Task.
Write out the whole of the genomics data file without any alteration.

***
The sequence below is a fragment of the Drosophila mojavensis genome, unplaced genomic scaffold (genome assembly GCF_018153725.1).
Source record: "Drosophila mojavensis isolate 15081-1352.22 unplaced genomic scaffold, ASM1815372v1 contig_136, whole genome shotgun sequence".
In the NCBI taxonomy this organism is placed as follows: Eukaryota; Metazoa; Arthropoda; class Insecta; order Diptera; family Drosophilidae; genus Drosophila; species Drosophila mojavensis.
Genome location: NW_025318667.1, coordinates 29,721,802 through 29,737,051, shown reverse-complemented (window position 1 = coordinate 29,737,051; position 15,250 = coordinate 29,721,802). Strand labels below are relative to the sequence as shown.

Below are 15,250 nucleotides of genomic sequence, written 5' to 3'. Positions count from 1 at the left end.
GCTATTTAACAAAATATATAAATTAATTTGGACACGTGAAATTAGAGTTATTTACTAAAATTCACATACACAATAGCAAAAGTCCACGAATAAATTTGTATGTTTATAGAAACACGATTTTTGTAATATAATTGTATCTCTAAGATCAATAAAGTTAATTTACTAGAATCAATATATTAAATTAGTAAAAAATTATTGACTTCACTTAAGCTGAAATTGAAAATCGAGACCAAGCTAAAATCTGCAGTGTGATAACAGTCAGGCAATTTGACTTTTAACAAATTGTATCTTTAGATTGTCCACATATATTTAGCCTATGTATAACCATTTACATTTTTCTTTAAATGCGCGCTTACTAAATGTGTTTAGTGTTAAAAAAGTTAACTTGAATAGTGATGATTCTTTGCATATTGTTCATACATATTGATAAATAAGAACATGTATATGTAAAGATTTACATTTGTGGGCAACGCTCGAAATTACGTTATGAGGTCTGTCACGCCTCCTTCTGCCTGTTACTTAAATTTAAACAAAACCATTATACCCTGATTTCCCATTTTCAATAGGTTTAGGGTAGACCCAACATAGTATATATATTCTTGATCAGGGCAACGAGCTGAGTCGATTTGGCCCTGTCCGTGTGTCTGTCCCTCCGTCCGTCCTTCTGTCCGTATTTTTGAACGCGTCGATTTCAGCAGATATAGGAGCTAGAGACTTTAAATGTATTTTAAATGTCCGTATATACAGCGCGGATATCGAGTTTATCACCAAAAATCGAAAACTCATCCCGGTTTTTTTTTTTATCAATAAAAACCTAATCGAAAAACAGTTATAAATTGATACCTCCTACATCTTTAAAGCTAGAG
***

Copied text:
The sequence below is a fragment of the Drosophila mojavensis genome, unplaced genomic scaffold (genome assembly GCF_018153725.1).
Source record: "Drosophila mojavensis isolate 15081-1352.22 unplaced genomic scaffold, ASM1815372v1 contig_136, whole genome shotgun sequence".
In the NCBI taxonomy this organism is placed as follows: Eukaryota; Metazoa; Arthropoda; class Insecta; order Diptera; family Drosophilidae; genus Drosophila; species Drosophila mojavensis.
Genome location: NW_025318667.1, coordinates 29,721,802 through 29,737,051, shown reverse-complemented (window position 1 = coordinate 29,737,051; position 15,250 = coordinate 29,721,802). Strand labels below are relative to the sequence as shown.

Below are 15,250 nucleotides of genomic sequence, written 5' to 3'. Positions count from 1 at the left end.
GCTATTTAACAAAATATATAAATTAATTTGGACACGTGAAATTAGAGTTATTTACTAAAATTCACATACACAATAGCAAAAGTCCACGAATAAATTTGTATGTTTATAGAAACACGATTTTTGTAATATAATTGTATCTCTAAGATCAATAAAGTTAATTTACTAGAATCAATATATTAAATTAGTAAAAAATTATTGACTTCACTTAAGCTGAAATTGAAAATCGAGACCAAGCTAAAATCTGCAGTGTGATAACAGTCAGGCAATTTGACTTTTAACAAATTGTATCTTTAGATTGTCCACATATATTTAGCCTATGTATAACCATTTACATTTTTCTTTAAATGCGCGCTTACTAAATGTGTTTAGTGTTAAAAAAGTTAACTTGAATAGTGATGATTCTTTGCATATTGTTCATACATATTGATAAATAAGAACATGTATATGTAAAGATTTACATTTGTGGGCAACGCTCGAAATTACGTTATGAGGTCTGTCACGCCTCCTTCTGCCTGTTACTTAAATTTAAACAAAACCATTATACCCTGATTTCCCATTTTCAATAGGTTTAGGGTAGACCCAACATAGTATATATATTCTTGATCAGGGCAACGAGCTGAGTCGATTTGGCCCTGTCCGTGTGTCTGTCCCTCCGTCCGTCCTTCTGTCCGTATTTTTGAACGCGTCGATTTCAGCAGATATAGGAGCTAGAGACTTTAAATGTATTTTAAATGTCCGTATATACAGCGCGGATATCGAGTTTATCACCAAAAATCGAAAACTCATCCCGGTTTTTTTTTTTATCAATAAAAACCTAATCGAAAAACAGTTATAAATTGATACCTCCTACATCTTTAAAGCTAGAG